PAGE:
NASHVILLE, Tenn. – The National Weather Service failed to warn of major flooding in Nashville in the spring until after it had already taken place, and residents did not heed warnings because they didn't reflect the urgency of the flooding, which killed 22 people around the state, a new report shows.
The report released by the weather service on Wenesday found that the agency's river forecasters ignored two models that showed more accurate flood predictions for the Cumberland River. Instead forecasters favored a model that relied on inaccurate and untimely information from the U.S. Army Corps of Engineers. The weather service continued to use that data despite observations on the ground that proved their flood predictions were inaccurate.
"We can't stop the rain, but we can and must do a better job at warning people of the potential for dangerous flooding," U.S. Rep Jim Cooper, D-Nashville, said in a statement. "A few hours of warning could have saved lives and prevented millions of dollars in damage."
Record rainfall caused the Cumberland River to swell on May 1-2. According to the report, by early Sunday, May 2, and possibly earlier, officials at the weather service's Ohio River Forecast Center were concerned about a possible major flood of the river — defined as water levels of 45 feet and above at downtown Nashville.
Two other flooding simulations — one was experimental and the other didn't use the corps' data — both predicted major flooding, with a crest possibly reaching 54 feet. But after a conference call with the corps at 8:30 a.m. that morning, the weather service issued a public prediction of flood levels reaching only 41.9 feet, just below the "moderate" flood level.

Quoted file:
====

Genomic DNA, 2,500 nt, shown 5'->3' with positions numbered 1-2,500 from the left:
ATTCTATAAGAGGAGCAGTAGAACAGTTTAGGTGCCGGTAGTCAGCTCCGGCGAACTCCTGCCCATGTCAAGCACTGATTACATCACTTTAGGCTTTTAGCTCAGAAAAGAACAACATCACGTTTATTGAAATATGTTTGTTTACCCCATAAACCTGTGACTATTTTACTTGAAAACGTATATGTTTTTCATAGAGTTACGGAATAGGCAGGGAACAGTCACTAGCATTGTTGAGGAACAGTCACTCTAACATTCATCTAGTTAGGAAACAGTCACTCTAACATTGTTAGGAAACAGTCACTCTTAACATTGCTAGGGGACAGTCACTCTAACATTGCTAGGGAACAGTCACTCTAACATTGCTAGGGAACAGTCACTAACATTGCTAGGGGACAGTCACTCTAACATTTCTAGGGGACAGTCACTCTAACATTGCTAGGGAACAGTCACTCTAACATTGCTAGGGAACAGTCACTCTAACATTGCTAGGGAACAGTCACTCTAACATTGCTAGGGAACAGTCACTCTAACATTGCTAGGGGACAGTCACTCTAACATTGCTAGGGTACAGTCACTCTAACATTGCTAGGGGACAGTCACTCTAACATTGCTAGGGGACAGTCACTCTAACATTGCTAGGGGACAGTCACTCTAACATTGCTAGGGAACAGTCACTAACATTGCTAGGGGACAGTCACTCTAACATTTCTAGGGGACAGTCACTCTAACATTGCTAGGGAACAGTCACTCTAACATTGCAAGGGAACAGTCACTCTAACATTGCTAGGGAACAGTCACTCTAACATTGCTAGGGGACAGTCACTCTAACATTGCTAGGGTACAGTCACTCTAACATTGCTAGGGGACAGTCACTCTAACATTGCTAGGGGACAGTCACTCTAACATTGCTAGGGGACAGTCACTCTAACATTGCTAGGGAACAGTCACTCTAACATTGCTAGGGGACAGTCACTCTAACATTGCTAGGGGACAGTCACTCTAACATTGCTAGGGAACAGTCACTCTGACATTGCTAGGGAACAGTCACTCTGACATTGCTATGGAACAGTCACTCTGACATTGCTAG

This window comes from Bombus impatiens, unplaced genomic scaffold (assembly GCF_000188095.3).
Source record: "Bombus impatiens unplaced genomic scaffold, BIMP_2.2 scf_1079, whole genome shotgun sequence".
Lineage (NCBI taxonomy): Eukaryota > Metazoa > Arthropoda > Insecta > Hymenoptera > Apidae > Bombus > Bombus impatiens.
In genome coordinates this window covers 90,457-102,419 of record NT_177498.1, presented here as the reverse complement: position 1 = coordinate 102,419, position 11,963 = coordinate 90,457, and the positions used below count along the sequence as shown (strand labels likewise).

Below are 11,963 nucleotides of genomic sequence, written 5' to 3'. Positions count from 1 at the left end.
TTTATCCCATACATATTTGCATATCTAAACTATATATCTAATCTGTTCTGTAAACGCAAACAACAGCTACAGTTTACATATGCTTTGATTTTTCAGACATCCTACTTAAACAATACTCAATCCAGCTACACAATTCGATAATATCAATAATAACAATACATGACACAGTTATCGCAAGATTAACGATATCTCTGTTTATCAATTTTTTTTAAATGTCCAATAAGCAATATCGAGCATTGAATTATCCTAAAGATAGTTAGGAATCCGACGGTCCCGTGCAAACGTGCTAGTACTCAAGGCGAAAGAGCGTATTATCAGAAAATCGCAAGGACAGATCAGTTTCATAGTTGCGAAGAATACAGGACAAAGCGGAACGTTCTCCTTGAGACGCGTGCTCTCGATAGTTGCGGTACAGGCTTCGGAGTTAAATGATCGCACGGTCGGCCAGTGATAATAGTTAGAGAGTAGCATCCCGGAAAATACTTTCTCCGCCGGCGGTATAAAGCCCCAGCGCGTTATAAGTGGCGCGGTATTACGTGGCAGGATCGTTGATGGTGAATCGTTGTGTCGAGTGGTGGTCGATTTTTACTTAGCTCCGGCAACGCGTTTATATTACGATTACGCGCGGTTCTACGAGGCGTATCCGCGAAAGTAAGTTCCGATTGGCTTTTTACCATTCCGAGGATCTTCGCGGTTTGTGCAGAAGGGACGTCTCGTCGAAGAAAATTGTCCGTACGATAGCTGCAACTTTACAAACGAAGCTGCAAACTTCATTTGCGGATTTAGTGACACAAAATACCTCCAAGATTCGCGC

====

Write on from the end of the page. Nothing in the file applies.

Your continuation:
That prediction relied on the corps' estimates of how much water it was releasing from dams. As a corps assessment of its actions during the flood previously found, the agency was constantly adjusting the flow from the dams but not updating the weather service about those changes.
The weather service report also makes clear that some of the flow data reported by the corps were not accurate even at the moment they were received.
On Sunday morning, the river exceeded the weather services' predicted 41.9-foot crest in less than two hours. The service continued to rely on inaccurate and outdated information from the corps even though on-the-ground observations showed the river rising much more rapidly.
The river eventually crested at 51.86 feet in downtown Nashville at 6 p.m. Monday. A more accurate prediction of a 51.5-foot crest did not come until 4 a.m. Monday. A 52-foot crest was not forecast until 3:42 p.m., according to the report.
The flooding was one of the state's worst natural disasters, causing over $2 billion in damage in Nashville alone. Many people have complained that they were not warned to evacuate their homes until it was so late they had to wade through flood waters to rescue boats.
The report also criticizes the wording of the flood warnings. On April 30, the weather service's Southern Regional headquarters sent an e-mail to local weather offices reminding them of the option to use "Flash Flood Emergency" in their warnings to the public. But the Nashville office never used the term "flood emergency," despite "the many reports of catastrophic flooding, water rescues, and even fatalities" the report states.
And the report found that staffing levels were inadequate for the emergency.
"At critical times, the office was overwhelmed," National Weather Service Director Jack Haynes said in a conference call.
The assessment notes that progress has been made in interagency communication and cooperation. Haynes also said that high-resolution flood maps are being developed for the Nashville area that will show down to the street level where flooding is expected.
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